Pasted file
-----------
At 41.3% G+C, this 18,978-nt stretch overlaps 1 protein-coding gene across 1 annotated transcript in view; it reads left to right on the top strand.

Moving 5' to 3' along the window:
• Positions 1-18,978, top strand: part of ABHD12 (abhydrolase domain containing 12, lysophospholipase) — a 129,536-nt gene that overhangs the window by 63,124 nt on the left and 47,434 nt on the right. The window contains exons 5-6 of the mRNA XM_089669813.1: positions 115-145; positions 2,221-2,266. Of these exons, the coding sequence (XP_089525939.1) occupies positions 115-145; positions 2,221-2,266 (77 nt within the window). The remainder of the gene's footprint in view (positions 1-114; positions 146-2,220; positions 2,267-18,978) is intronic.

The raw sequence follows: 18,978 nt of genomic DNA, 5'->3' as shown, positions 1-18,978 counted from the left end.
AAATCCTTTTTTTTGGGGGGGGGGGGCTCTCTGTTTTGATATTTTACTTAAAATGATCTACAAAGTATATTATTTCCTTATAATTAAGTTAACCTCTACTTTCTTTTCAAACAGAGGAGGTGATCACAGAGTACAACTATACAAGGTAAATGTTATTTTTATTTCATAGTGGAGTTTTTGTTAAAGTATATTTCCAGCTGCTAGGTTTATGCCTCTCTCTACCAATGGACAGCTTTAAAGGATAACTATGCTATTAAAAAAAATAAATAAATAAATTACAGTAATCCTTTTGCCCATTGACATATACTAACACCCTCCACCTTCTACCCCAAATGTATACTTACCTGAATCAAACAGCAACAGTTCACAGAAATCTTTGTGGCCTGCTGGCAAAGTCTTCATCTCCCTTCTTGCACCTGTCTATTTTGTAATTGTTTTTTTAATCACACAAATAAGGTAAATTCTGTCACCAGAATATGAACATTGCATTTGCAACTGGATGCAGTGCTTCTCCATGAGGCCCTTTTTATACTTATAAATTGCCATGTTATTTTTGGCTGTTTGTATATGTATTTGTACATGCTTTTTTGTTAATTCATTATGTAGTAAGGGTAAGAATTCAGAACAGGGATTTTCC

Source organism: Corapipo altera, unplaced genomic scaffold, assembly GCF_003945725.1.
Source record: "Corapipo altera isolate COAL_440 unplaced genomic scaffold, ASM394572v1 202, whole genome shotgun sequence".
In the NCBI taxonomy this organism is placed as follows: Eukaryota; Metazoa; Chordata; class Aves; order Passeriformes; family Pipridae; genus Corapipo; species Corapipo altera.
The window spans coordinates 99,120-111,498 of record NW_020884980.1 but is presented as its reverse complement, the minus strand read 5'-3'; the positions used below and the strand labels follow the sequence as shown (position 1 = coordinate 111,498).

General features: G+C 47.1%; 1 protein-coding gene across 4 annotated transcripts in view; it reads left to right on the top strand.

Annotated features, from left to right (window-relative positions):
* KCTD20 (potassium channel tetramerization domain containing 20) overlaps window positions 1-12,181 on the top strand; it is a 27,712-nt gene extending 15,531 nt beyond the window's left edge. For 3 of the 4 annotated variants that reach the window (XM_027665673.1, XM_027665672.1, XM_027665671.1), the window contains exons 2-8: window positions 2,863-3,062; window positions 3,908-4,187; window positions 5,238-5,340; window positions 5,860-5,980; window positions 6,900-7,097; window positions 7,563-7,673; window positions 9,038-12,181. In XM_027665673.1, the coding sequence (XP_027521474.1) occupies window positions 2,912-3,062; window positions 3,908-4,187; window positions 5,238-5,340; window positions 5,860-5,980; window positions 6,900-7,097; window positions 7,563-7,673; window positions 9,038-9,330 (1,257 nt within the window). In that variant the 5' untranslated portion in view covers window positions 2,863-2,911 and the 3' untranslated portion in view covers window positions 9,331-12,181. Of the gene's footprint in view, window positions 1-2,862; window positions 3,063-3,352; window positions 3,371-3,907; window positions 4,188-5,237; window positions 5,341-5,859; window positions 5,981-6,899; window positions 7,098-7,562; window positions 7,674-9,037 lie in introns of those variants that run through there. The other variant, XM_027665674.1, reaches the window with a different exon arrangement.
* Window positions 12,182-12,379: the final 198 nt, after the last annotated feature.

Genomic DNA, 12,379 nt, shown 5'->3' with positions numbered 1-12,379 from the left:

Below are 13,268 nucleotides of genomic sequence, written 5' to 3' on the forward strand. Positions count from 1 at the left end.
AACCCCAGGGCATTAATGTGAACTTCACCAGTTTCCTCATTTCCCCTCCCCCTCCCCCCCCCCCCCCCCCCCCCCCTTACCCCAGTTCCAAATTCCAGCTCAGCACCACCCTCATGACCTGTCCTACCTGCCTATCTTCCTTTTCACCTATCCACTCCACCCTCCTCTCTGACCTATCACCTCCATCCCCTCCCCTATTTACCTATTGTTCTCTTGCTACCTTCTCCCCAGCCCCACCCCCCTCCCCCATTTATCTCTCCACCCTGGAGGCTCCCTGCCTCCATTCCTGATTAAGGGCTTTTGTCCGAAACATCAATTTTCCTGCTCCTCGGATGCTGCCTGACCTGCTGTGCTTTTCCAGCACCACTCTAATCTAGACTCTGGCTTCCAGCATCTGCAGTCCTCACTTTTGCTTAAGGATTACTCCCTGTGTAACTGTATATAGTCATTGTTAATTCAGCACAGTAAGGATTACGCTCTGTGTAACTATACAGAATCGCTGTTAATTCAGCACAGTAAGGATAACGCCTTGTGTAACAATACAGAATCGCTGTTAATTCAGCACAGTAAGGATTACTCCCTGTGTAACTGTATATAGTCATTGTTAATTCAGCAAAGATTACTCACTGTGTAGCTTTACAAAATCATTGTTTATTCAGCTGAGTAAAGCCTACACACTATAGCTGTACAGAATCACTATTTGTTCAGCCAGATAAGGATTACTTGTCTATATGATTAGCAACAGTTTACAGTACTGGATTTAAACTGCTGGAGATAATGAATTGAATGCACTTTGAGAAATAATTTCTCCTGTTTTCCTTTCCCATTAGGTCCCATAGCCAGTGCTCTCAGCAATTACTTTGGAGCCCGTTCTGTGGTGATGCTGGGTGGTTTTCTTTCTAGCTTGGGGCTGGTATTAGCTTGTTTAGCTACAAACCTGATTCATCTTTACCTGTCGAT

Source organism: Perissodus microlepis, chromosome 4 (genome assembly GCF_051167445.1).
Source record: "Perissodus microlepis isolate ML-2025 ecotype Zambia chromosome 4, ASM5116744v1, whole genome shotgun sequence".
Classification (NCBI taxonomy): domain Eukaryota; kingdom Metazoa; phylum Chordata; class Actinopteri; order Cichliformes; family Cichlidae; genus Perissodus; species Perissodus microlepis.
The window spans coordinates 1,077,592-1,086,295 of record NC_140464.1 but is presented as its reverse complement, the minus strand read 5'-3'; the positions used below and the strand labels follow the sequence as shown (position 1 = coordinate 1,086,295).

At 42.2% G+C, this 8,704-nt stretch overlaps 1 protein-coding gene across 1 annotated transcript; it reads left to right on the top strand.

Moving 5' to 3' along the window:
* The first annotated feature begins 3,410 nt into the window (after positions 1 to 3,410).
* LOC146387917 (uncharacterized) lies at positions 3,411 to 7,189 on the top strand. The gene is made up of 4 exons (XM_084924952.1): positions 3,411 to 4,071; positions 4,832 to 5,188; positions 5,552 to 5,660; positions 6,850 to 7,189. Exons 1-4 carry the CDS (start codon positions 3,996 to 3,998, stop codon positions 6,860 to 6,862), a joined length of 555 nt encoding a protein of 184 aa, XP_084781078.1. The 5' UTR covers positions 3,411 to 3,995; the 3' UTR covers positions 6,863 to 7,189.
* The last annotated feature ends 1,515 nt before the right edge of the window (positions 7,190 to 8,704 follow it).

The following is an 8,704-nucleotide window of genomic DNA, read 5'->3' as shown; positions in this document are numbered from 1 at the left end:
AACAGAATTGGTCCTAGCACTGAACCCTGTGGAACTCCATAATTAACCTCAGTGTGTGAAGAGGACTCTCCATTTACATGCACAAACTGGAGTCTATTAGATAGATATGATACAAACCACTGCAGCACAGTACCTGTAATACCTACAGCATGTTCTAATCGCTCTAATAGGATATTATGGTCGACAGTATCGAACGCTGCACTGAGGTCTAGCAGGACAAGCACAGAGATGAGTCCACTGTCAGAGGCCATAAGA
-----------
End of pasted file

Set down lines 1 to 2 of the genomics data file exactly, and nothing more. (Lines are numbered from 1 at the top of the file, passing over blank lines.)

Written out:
At 41.3% G+C, this 18,978-nt stretch overlaps 1 protein-coding gene across 1 annotated transcript in view; it reads left to right on the top strand.

Moving 5' to 3' along the window: